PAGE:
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texassourdough 07-06-2010 12:21 PM

Today's Bread, Proofing, and 1000th Posting!
 
4 Attachment(s)
Today was slated as a baking day and with my 1000th posting awaiting I decided to upload photos of today's bread. Given discussions we have had recently about proofing of pizza dough, I thought it might be useful to try to show what minor underproofing and overproofing look like on bread dough.

The difference between the two loaves is 45 minutes. I did my best to insure everything about the loaves were identical except the proofing time. The loaf on the right is IMO slightly underproofed - slightly more "explosive" than the loaf on the left. The loaf on the left is IMO very slightly overproofed - it is just a tiny, tad flat (really close) and is just short on the explosive "rip" that I prefer. The differences are somewhat subtle and both are certainly delicious loaves. However, if proofing had continued the loaf on the left would have gradually lost quality, the oven spring would have declined and the color turned less golden.

A second comment about these loaves is the coloration. The main crust is a middle brown. The edges of the slits are darker - and the rip is lighter. That gives a nice look. Remember, it is sugar that allows the bread to turn golden as it caramelizes. If you overproof the color will become more gray and less golden (true for pizza also).

The final comment is about the crumb. Note how the bubbles tend to elongate toward the direction of the oven spring. Oven humidity, a good hot hearth, and loaf formation all contribute to the bubble elongation.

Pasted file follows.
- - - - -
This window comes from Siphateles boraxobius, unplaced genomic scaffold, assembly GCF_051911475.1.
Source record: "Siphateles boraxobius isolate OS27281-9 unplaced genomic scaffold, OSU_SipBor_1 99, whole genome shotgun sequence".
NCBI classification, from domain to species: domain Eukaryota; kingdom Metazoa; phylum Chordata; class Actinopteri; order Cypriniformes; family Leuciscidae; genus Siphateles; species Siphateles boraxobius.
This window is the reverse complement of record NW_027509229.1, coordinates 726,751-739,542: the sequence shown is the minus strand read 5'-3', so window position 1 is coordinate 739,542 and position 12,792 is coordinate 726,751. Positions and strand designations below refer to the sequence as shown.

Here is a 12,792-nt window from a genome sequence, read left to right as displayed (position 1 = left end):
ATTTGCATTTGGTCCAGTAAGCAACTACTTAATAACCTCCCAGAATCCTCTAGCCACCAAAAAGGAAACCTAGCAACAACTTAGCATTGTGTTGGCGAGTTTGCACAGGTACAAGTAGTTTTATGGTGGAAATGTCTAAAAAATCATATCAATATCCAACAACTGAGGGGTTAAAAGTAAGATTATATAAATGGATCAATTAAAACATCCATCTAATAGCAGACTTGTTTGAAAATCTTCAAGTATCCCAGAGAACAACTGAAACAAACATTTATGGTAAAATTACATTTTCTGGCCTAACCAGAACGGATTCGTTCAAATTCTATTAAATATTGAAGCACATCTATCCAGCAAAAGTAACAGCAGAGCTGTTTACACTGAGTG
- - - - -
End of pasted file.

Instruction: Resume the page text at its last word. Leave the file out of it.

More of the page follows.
Enjoy and keep baking!
Jay

Tscarborough 07-06-2010 05:24 PM

Re: Today's Bread, Proofing, and 1000th Posting!
 
Those are inspiringly pretty and I bet they taste as good as they look. One thing I aim for is consistant size bubbles in the bread though. Is this the reason most of my bread (but not my pizza crust) seems doughy?

texassourdough 07-06-2010 05:37 PM

Re: Today's Bread, Proofing, and 1000th Posting!
 
Hi TS!

Consistent bubbles should not doughy - at least necessarily. Last year I helped a pizza restaurant work up a fine grained, partially sourdough Pane Pugliese. They wanted the sourdough for extra flavor and they wanted smallish, uniform crumb so the bruschetta wouldn't let things fall through. And we came up with great bread...

Crumb is in my experience a lot about when you knead/form and how you knead/form (and even how you add salt). I add my salt early so I take that out of the equation. For more uniform crumb you want to delay the loaf forming so it has a little less time to make bubbles. The crumb in that loaf is a tad more uneven than I prefer. I loaf formed a bit early and I actually let it go a bit longer than I had expected to get the loaves to the right point so...I was off a bit. I should have delayed the loaf formation a bit. For really great loaves the loaf formation process is important. I had one loaf I made today that had a mouse hole (ie. a hole big enough for a mouse). That loaf (and I know which one it was) was a loaf I didn't work as aggressively in the forming process so I didn't get rid of a big hole I should have found..

Check your finishing temp. Interior of the loaf (assuming it is lean dough (flour, water, salt, yeast)) should be over 205 and I like 208 or so. You can also reduce the doughiness a bit (and improve the crust) by letting it sit in the (indoor) oven with the door partially open as the oven cools down. In a bread oven, just open the door a bit and let the oven slowly cool.

And....DON"T CUT THE BREAD FOR AT LEAST AN HOUR! Not waiting will increase the doughiness.

Good Luck!
Jay

Tscarborough 07-06-2010 05:55 PM

Re: Today's Bread, Proofing, and 1000th Posting!
 
And there in lies the problem! I cut it as soon as I can out of the oven to try it. I don't really eat much bread, I give it away or the wife and kids eat it, and no one has ever told me it actually IS doughy, hence my use of the word "seems".

I just like to make it!